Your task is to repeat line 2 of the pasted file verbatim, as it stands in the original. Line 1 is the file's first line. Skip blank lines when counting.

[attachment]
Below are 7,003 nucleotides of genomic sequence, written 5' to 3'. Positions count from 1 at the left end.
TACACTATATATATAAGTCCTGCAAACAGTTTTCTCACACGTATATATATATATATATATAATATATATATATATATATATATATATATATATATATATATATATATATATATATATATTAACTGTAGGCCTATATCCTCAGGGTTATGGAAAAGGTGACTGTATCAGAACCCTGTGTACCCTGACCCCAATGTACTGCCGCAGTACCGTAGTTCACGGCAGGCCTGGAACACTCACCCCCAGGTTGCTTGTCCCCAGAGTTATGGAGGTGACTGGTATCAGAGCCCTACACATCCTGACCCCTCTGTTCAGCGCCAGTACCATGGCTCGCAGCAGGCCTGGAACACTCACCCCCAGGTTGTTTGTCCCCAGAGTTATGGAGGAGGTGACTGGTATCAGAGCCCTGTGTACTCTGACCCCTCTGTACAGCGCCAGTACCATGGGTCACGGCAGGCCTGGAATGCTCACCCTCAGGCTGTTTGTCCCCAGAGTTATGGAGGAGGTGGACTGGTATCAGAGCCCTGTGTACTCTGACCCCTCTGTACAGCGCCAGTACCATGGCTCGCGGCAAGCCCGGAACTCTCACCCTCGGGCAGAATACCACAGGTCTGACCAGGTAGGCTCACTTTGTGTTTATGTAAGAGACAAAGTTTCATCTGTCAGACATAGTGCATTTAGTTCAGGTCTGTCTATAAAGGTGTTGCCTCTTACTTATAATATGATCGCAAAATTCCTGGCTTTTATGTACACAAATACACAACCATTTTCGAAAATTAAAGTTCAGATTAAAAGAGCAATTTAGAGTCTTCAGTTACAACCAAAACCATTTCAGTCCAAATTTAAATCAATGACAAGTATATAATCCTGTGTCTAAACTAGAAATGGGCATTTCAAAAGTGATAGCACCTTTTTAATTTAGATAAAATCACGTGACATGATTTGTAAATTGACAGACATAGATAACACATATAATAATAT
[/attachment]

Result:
TACACTATATATATAAGTCCTGCAAACAGTTTTCTCACACGTATATATATATATATATATAATATATATATATATATATATATATATATATATATATATATATATATATATATATATATTAACTGTAGGCCTATATCCTCAGGGTTATGGAAAAGGTGACTGTATCAGAACCCTGTGTACCCTGACCCCAATGTACTGCCGCAGTACCGTAGTTCACGGCAGGCCTGGAACACTCACCCCCAGGTTGCTTGTCCCCAGAGTTATGGAGGTGACTGGTATCAGAGCCCTACACATCCTGACCCCTCTGTTCAGCGCCAGTACCATGGCTCGCAGCAGGCCTGGAACACTCACCCCCAGGTTGTTTGTCCCCAGAGTTATGGAGGAGGTGACTGGTATCAGAGCCCTGTGTACTCTGACCCCTCTGTACAGCGCCAGTACCATGGGTCACGGCAGGCCTGGAATGCTCACCCTCAGGCTGTTTGTCCCCAGAGTTATGGAGGAGGTGGACTGGTATCAGAGCCCTGTGTACTCTGACCCCTCTGTACAGCGCCAGTACCATGGCTCGCGGCAAGCCCGGAACTCTCACCCTCGGGCAGAATACCACAGGTCTGACCAGGTAGGCTCACTTTGTGTTTATGTAAGAGACAAAGTTTCATCTGTCAGACATAGTGCATTTAGTTCAGGTCTGTCTATAAAGGTGTTGCCTCTTACTTATAATATGATCGCAAAATTCCTGGCTTTTATGTACACAAATACACAACCATTTTCGAAAATTAAAGTTCAGATTAAAAGAGCAATTTAGAGTCTTCAGTTACAACCAAAACCATTTCAGTCCAAATTTAAATCAATGACAAGTATATAATCCTGTGTCTAAACTAGAAATGGGCATTTCAAAAGTGATAGCACCTTTTTAATTTAGATAAAATCACGTGACATGATTTGTAAATTGACAGACATAGATAACACATATAATAATAT